So I begin to know differently, more broadly. Go slow, says the Master. What’s the rush?
Don Juan, the Yaqui shaman or brujo made famous in Carlos Castaneda‘s controversial book series*, remarks of the magical journey, “For me there is only the traveling on paths that have heart, on any path that may have heart, and the only worthwhile challenge is to traverse its full length–and there I travel looking, looking breathlessly.”
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*Castaneda, Carlos. The Teachings of Don Juan: A Yaqui Way of Knowledge. Berkeley: University of California Press, 1968; 1998 (30th edition).
images: book; dog; Castaneda.
Updated 8 May 2013
This is the first of a series on four powers of magic.
“All I know is a door into the dark,” says Seamus Heaney in the first line of his poem “The Forge.” In some way that’s where we all begin. At three, four, five years old, some things come into our world already bright, illuminated, shining, on fire even. The day is aflame with sun, the golden hours pass until nightfall, and then come darkness and sleep and dreaming. We wander through our early days, learning this world, so familiar-strange all at once. We grow inwardly too, discovering trust, betrayal, lying, love, fear, the pleasure of imagination, the difference between visible and invisible worlds. Which ones do people talk about, admit to themselves? Which ones do people around us ignore, or tell us don’t matter?
Much of our knowing is experiential during those years. We learn about the physical laws of our planet, the bumps and bruises and sometimes breaks of childhood a testament to the hard edges of this world. We learn some of its softnesses too: favorite foods, the touch of loved ones, the warm fur of pets, a dog’s nose meeting ours, the new air on the skin that spring and summer bring, the delight of rain and puddles and baths and fresh-laundered clothes.
Then in some parts of the world comes another learning, one that typically fills much of our days for the next decade or so: a knowing about, the accumulation in school of facts and statistics and words and ideas, math and languages and art, science and history. Still some experiential learning comes through as a matter of course — Bunsen burners glowing, magnesium and potassium in chemistry doing their flaming and bubbling tricks mixed with other elements. The practice of basketball, baseball, volleyball, football and soccer, the sprints and catches and throws and spins and tricks, the correct forms and personal styles. Wrestling, dance, music, track and field, teaching the body to know beyond thought, to form and shape habits useful precisely when they become habit and no longer demand our full attention. And other knowledge of the body, too: the awakening of sexuality, the chemical prods and prompts of hormones to stir the body into further change, the powers of attraction and desire, the experimentation with consciousness-altering that seems a universally human practice, whether “naturally” through exercise and pushing one’s physical limits, through chant, prayer, meditation, dance, song, music, or through “assisted alteration” with certain herbs, drugs, alcohol. Even into adulthood much of this knowledge rumbles and whispers just below the level of conscious thought much of the time. Without socially-approved times and places to discuss many of these experiences, we withhold them from daily conversation, we “fit in” and accommodate, we commit to being just like everyone around us, and the nudge of what feels like difference becomes part of the background hum of living, an itch we scratch haphazardly, or learn to tune out.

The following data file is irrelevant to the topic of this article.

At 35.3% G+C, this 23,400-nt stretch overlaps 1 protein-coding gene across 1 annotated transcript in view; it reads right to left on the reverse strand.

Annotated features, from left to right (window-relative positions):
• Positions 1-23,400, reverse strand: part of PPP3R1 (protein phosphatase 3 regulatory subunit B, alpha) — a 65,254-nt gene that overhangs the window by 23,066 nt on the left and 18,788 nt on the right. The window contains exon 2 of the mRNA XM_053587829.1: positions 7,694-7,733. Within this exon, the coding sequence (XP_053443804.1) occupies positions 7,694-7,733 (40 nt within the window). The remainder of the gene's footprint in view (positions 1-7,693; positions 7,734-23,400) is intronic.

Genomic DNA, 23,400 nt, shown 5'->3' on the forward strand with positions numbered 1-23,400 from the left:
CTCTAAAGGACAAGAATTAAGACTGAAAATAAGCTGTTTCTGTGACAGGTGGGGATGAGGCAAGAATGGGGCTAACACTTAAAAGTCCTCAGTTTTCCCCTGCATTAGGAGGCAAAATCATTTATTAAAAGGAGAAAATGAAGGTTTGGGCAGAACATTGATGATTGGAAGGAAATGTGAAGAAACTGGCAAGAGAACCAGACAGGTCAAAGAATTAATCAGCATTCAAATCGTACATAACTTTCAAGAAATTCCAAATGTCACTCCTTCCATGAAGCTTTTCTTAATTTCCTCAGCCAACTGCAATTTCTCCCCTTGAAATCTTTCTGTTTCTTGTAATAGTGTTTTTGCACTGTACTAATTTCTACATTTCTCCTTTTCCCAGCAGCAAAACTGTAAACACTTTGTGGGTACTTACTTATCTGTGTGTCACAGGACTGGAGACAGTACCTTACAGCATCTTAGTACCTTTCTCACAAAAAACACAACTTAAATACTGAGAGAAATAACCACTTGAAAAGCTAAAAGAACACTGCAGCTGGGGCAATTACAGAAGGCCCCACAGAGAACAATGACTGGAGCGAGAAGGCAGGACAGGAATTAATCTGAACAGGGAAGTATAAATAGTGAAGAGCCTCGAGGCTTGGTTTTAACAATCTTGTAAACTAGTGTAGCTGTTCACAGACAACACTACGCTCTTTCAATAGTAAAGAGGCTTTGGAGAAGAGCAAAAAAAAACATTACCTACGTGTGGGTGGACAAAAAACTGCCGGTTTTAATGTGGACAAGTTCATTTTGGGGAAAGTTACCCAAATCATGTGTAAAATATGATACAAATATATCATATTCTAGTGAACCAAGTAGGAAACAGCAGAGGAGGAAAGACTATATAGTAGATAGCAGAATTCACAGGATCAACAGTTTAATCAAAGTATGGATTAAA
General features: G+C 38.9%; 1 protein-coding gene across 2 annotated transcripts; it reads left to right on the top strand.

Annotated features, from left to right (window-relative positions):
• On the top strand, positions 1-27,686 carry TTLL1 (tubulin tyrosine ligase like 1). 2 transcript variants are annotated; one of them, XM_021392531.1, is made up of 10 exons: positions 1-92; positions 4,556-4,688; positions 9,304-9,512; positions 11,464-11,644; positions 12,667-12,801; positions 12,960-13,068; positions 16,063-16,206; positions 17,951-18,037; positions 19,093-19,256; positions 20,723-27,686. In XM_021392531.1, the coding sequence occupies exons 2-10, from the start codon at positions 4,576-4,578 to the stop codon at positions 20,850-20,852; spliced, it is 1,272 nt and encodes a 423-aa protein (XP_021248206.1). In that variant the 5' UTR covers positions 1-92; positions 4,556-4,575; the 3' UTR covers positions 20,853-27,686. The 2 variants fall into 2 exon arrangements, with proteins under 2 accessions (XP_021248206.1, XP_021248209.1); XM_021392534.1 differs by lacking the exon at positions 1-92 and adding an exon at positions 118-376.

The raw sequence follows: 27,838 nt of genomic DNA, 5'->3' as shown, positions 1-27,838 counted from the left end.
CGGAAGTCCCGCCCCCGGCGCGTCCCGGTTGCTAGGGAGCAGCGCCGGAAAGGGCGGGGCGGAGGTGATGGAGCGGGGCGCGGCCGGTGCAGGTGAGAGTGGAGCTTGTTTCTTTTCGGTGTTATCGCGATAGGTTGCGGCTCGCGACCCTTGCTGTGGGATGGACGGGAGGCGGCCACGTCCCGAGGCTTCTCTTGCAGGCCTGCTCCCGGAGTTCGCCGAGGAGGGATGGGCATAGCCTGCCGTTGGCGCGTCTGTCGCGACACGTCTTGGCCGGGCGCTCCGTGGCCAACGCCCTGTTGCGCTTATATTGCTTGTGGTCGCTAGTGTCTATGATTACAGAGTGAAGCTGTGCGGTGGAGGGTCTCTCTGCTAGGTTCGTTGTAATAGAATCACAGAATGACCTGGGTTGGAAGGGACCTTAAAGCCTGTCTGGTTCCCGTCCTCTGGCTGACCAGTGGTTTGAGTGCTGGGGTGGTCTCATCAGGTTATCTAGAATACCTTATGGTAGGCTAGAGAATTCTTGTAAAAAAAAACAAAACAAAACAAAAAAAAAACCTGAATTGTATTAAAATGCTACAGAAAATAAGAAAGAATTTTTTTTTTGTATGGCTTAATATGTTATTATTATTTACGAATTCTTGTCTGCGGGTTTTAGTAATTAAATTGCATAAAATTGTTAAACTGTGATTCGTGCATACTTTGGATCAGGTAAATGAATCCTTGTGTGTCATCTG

We forget how valuable this kind of knowing is, how it persists throughout our lives. This used to be wisdom of a kind we valued precisely because it took lived experience to acquire. You couldn’t rush it, couldn’t buy it or fake it, at least not without so much practice you almost recreated for yourself the original source experience anyway.
In a previous post on this blog, I noted:
Some kinds of knowledge are experiential and therefore in a different sense hidden or secret from anyone who hasn’t had the experience. Consider sex: there is no way to share such “carnal knowledge” – you simply have to experience it to know it. And thus Adam and Eve “know” each other in the Garden of Eden in order to conceive their children. Many languages routinely distinguish “knowing about” and “knowing” with different words, as for instance German kennen and wissen, French savoir and connaitre, Welsh gwybod and adnabod, Chinese hui/neng/zhidao. The kinds of experiential knowledge humans encounter in a typical lifetime are substantial and significant: first love, first death, first serious illness and so on.